In Celebration of Charles Lindbergh and His Transatlantic Flight

This year, February 4th marks the 115th birthday of one of America’s heroes of flight: Charles Lindbergh. To commemorate his birthday, the Smithsonian Libraries examines The First Flight from New York to Paris by Colonel Ch. A. Lindbergh.

Cycling into the Past: Late 19th Century Bicycles

Today in the 21st Century, it’s not uncommon for people to ride bicycles to work. Even on these cold winter days, there seems to be at least a few people out on their bikes. But let’s take a look back to see what your bicycle might have looked like in the late 19th Century.

Finding treasures for digitization in the Research Annex

The post was written by Mark Coulbourne, Towson University student and fall intern in the Smithsonian Libraries Research Annex. For the Fall Semester I was an intern at the Smithsonian Libraries Research Annex (SLRA), and was tasked with evaluating 19th and early 20th century monographs for digitization. My work with librarian Daria Wingreen-Mason centered on the areas of photography, exploration, Alaska, and zoology.

The Conservation of Random Records of a Lifetime

In preparation for the December 1st, 2016 170th birthday of William Henry Holmes  we repaired several of his “Random Records of  Lifetime”. The repairs enabled the volumes to be digitization and included in the transcription project. This is volume 1 of his multi-volume memoir/scrapbook.

An Unexpected Find in a Trade Catalog from 1882

Recently while searching for furniture catalogs in the Trade Literature Collection, I came across something very unexpected. The Smithsonian Institution was mentioned in one of the catalogs.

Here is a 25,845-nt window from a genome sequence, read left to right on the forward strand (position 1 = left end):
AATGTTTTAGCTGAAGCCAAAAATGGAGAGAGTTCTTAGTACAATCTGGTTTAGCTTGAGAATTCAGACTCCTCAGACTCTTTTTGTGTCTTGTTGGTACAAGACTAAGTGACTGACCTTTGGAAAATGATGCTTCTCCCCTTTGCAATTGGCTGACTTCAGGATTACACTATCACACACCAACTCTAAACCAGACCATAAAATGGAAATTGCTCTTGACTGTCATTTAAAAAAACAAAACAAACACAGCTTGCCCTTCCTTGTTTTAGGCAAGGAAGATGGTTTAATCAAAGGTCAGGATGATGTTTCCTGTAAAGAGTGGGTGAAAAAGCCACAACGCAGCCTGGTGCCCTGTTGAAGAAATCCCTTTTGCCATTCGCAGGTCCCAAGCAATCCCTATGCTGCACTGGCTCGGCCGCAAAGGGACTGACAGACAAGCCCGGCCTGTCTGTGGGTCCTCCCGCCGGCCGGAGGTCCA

The charming world of Walter Crane

This post was written by Brittney Falter, a graduate student at George Mason University and social media intern at the Smithsonian Libraries. Walter Crane was born on the 15th August, 1845 in Liverpool, England. His father, Thomas, was a portrait painter, which allowed Walter to take an interest in art as a child. He would often work in his father’s studio and gained knowledge and experience of the artistic world. After his father’s death, Walter was offered an apprenticeship with William James Linton at his engraving shop.[1]

The Wondrous Winter Wonderland that was 16th-Century Sweden

An entry into this magical season can be gained through the Historia de gentibus septentrionalibus (History of the Northern Peoples) by Olaus Magnus, first published in Rome in 1555. It is a work greatly valued by Smithsonian curators and researchers and other scholars, since the author – a true Renaissance man – wrote down his geographical, anthropological and naturalistic observations of a land unknown to much of Europe of the time. In more »

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